Book by Tina Landau Music & Lyrics by Adam Guettel.
Four Stars ****
Wilton’s Music Hall to 15 October 2016
1 Graces Alley, London E1 8JB
Mon-Sat 7.30pm Mat Sat 3pm.
Runs 2hr 30 mins One interval.
TICKETS: 020 7702 2789.
Review: William Russell 28 September.
Buried alive – a much revived musical
First things first. I have never liked this 1996 off Broadway musical, staged her several times already and it is hard to see why it has resurfaced yet again. Except that this production is very good indeed and has a superb Floyd in Ashley Robinson. He sings his heart out to great effect.
There are good reasons for going, although Wilton’s really is not one of them. The hall has terrible acoustics, not helped by the fact the cast are miked, which leads to loud but inaudible lyrics. Things are not helped by placing the orchestra in the gallery so that one is drenched in overhead sound.
The plot is simple. It is 1925, Floyd, a none to bright Kentucky lad, has gone exploring a local cave system and got stuck. Can he be rescued? The local newspaperman reports the tale, it becomes a national event, a media circus descends and things duly follow a pretty well trodden course.
Billy Wilder’s 1951 film Ace in the Hole tells much the same story, but the focus is not on the man trapped in the mine but on the reporter who exploits his plight. The result was a hugely compelling drama which really had something to say about how outsiders can take over other people’s lives and the American way.
Landau’s book never manages to do that. On the plus side, however, and it is a big plus, there is Guettel’s score, which has some lovely melodies which survive, more or less, those echoing acoustics. Wilton’s is always lauded as a Victorian gem whose survival is a miracle, but in truth it is no gem for the audience, a high ceilinged, echoing vault with tricky sightlines. It would have been sad had it disappeared, but no great loss.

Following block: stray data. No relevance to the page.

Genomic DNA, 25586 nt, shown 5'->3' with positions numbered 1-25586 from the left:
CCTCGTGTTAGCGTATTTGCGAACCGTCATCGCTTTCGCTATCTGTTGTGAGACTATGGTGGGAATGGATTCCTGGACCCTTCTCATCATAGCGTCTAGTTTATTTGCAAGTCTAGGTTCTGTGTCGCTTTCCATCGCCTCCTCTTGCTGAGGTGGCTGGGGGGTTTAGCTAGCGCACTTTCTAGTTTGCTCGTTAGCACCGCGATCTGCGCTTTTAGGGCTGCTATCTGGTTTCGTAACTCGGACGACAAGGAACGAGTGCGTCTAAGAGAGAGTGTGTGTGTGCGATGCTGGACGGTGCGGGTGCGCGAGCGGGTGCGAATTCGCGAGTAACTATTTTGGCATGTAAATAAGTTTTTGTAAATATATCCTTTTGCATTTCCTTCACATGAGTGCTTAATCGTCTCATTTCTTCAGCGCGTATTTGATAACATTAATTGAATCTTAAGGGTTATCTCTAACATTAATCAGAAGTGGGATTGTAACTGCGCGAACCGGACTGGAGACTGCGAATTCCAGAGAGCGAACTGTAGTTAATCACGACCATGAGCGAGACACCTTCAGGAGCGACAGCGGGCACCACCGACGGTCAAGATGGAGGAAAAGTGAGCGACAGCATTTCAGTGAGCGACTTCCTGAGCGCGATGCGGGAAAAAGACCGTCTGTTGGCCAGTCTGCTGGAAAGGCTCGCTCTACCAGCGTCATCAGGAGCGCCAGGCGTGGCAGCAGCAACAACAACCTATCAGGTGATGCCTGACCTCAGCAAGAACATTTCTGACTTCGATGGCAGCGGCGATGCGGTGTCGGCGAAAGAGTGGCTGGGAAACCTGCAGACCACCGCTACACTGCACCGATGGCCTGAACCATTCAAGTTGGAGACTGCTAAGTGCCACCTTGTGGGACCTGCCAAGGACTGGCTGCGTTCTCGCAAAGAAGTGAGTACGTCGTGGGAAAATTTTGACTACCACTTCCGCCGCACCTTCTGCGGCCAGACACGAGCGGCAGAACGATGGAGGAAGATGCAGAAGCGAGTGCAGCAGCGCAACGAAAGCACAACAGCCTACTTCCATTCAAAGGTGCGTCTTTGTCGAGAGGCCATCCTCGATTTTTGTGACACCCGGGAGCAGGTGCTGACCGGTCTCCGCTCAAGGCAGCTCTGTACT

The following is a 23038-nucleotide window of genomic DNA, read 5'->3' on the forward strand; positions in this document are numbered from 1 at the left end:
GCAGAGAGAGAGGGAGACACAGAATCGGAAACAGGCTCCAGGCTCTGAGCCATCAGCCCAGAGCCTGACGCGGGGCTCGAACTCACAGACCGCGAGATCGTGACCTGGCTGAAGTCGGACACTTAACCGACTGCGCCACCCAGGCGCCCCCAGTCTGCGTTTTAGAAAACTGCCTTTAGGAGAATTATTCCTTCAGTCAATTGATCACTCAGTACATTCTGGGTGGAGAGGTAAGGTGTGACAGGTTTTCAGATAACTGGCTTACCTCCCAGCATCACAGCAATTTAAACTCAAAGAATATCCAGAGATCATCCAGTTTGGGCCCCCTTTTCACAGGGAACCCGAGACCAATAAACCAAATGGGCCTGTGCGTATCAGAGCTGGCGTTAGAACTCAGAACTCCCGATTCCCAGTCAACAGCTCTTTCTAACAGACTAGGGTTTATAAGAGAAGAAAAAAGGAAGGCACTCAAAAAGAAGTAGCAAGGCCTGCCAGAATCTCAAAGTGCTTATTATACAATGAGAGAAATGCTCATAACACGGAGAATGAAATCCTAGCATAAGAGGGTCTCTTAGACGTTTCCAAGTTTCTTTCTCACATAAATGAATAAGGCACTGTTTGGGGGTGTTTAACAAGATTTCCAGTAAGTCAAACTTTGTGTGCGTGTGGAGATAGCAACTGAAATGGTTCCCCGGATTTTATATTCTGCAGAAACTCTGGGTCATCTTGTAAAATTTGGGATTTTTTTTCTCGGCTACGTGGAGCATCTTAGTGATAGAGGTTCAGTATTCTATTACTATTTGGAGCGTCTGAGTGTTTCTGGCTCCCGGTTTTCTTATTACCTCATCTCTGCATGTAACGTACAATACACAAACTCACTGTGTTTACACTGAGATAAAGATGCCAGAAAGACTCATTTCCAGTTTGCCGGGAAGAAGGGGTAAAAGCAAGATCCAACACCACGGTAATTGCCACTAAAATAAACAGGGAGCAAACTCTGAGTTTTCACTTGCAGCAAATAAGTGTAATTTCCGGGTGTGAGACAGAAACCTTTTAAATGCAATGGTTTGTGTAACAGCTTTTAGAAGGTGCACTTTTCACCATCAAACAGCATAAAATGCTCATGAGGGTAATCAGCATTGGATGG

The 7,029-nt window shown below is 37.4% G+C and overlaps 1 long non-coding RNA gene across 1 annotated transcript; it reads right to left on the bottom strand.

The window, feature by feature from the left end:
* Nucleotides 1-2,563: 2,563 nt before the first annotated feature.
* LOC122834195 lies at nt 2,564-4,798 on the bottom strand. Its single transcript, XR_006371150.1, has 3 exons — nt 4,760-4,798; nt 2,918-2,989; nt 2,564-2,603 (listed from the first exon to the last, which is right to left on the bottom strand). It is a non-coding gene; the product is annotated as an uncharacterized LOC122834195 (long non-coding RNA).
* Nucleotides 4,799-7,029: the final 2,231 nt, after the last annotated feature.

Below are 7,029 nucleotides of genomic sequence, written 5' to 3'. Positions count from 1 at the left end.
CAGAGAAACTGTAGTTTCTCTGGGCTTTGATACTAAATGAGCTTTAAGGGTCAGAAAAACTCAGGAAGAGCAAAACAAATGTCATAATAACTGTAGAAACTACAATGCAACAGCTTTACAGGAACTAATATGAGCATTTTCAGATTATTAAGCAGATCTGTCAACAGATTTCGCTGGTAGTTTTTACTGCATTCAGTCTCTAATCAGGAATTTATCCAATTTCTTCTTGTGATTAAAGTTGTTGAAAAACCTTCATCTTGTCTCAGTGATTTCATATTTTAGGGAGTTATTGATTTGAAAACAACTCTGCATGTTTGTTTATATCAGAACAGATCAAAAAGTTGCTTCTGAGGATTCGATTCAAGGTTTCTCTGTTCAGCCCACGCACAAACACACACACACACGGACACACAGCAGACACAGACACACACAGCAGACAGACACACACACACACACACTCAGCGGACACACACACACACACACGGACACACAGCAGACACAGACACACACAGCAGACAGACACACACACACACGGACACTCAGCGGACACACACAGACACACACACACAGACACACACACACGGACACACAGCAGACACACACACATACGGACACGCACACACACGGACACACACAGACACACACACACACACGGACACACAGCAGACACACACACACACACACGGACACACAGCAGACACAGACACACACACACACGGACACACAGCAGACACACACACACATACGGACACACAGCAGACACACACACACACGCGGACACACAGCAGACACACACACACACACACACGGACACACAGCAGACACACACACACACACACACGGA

Not everything the Victorians built is worth keeping.
The book also raises problems. Floyd has a fragile sister Nellie, sweetly sing by Rebecca Trehearn, and a dumb brother called Homer, well done by Samuel Thomas, but there are some moments when one does wonder whether there is incest going on in this hillbilly family so romantic are their various encounters in song. As for the rest, Daniel Booroff is incisive as the reporter who sets the whole thing in motion, and Jack Chissick lends reality to the goings on as Floyd’s bemused by the media circus father. In a sense it is all quite topical still, but without Robinson, who creates against the odds – he spends much of the evening impaled on the rather clever skeletal set – an interesting figure out of not very much straw, this would have been a revival too far – for me at least.
Carmichael: Ian Burfield.
Lee Collins: Jack Chissick.
Reporter: Joel Elferink.
Miss Jane: Sarah Ingram.
Reporter: Christopher Jordan-Marshall.
Jewell Estes: Francesco Lo Guidice.
Bee Doyle: Craig Pinder.
Floyd Collins: Ashley Robinson.
Reporter: Alex Spinney.
Homer Collins: Samuel Thomas.
Nellie Collins: Rebecca Trehearn.
Director: Jonathan Butterell.
Costume Designer: Lee Newby.
Musical Director: Tom Brady.
Lighting Designer: Rick Fisher.
Sound Designer: Tony Gayle.
Co-Sound Designer: Justin Teasdale.
Associate Director: Kirk Jameson.